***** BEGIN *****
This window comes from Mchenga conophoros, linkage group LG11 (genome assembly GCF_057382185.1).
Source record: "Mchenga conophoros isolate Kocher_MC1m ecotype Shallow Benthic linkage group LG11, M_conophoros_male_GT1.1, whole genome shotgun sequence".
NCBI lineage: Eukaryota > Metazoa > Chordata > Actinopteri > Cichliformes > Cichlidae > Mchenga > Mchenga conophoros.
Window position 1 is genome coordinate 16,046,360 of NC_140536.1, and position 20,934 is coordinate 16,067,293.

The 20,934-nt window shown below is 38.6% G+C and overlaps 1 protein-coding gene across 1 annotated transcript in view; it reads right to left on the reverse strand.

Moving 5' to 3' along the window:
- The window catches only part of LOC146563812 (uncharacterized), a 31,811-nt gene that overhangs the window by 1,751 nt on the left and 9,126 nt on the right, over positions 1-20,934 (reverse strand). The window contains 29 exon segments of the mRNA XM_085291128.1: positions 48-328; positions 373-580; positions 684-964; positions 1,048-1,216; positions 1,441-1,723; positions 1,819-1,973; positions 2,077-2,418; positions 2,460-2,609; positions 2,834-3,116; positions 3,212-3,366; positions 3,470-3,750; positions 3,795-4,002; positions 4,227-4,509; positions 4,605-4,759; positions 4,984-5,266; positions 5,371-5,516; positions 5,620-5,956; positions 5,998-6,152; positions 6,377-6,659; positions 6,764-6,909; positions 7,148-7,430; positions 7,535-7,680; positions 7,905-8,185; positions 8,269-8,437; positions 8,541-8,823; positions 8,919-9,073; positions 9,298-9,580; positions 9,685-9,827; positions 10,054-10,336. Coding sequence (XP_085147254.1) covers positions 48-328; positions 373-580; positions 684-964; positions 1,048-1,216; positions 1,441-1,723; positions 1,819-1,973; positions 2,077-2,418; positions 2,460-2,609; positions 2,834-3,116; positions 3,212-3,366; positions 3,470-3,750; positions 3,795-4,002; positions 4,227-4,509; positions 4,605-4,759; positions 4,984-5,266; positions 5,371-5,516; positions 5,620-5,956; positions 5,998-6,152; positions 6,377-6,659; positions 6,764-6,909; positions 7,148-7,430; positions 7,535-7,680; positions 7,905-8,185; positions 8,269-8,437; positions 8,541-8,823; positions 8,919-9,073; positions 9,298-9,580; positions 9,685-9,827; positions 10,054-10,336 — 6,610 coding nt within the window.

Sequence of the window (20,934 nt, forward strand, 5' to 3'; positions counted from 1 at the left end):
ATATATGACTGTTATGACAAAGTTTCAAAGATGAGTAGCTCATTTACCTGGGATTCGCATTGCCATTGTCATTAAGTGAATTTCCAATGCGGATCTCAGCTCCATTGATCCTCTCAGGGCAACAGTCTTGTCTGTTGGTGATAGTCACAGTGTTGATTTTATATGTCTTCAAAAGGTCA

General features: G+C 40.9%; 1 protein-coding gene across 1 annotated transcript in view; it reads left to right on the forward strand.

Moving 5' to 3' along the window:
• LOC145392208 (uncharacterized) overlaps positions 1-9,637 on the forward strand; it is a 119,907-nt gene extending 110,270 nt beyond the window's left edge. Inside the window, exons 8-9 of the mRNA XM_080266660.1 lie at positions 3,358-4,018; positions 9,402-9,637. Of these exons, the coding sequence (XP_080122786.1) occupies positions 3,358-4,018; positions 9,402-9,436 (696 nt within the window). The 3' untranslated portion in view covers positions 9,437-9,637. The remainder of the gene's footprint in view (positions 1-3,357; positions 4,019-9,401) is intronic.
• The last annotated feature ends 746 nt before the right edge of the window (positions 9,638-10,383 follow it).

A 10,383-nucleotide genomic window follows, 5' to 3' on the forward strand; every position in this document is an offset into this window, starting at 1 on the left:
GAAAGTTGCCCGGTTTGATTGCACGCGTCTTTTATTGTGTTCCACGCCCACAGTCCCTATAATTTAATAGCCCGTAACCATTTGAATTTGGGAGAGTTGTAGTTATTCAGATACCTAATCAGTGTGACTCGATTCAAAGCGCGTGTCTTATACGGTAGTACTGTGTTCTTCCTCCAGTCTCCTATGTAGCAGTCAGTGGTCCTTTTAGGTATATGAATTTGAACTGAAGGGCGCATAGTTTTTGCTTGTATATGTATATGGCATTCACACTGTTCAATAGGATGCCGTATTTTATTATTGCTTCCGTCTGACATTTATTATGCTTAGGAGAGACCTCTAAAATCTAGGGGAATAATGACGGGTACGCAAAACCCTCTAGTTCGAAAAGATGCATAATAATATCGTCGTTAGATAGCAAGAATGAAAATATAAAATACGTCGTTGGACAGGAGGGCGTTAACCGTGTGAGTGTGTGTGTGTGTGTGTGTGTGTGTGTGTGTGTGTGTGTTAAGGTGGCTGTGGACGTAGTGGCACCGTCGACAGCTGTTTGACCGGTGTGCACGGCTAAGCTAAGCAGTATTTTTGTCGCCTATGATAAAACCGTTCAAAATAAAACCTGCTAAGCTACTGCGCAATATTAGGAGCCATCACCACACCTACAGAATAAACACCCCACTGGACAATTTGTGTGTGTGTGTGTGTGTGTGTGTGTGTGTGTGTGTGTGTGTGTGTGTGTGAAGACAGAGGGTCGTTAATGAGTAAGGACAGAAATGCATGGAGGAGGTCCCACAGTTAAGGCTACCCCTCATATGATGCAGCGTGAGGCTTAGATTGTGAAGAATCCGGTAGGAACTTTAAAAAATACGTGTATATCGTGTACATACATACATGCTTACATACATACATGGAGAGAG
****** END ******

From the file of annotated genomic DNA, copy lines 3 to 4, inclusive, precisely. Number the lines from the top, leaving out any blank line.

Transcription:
NCBI lineage: Eukaryota > Metazoa > Chordata > Actinopteri > Cichliformes > Cichlidae > Mchenga > Mchenga conophoros.
Window position 1 is genome coordinate 16,046,360 of NC_140536.1, and position 20,934 is coordinate 16,067,293.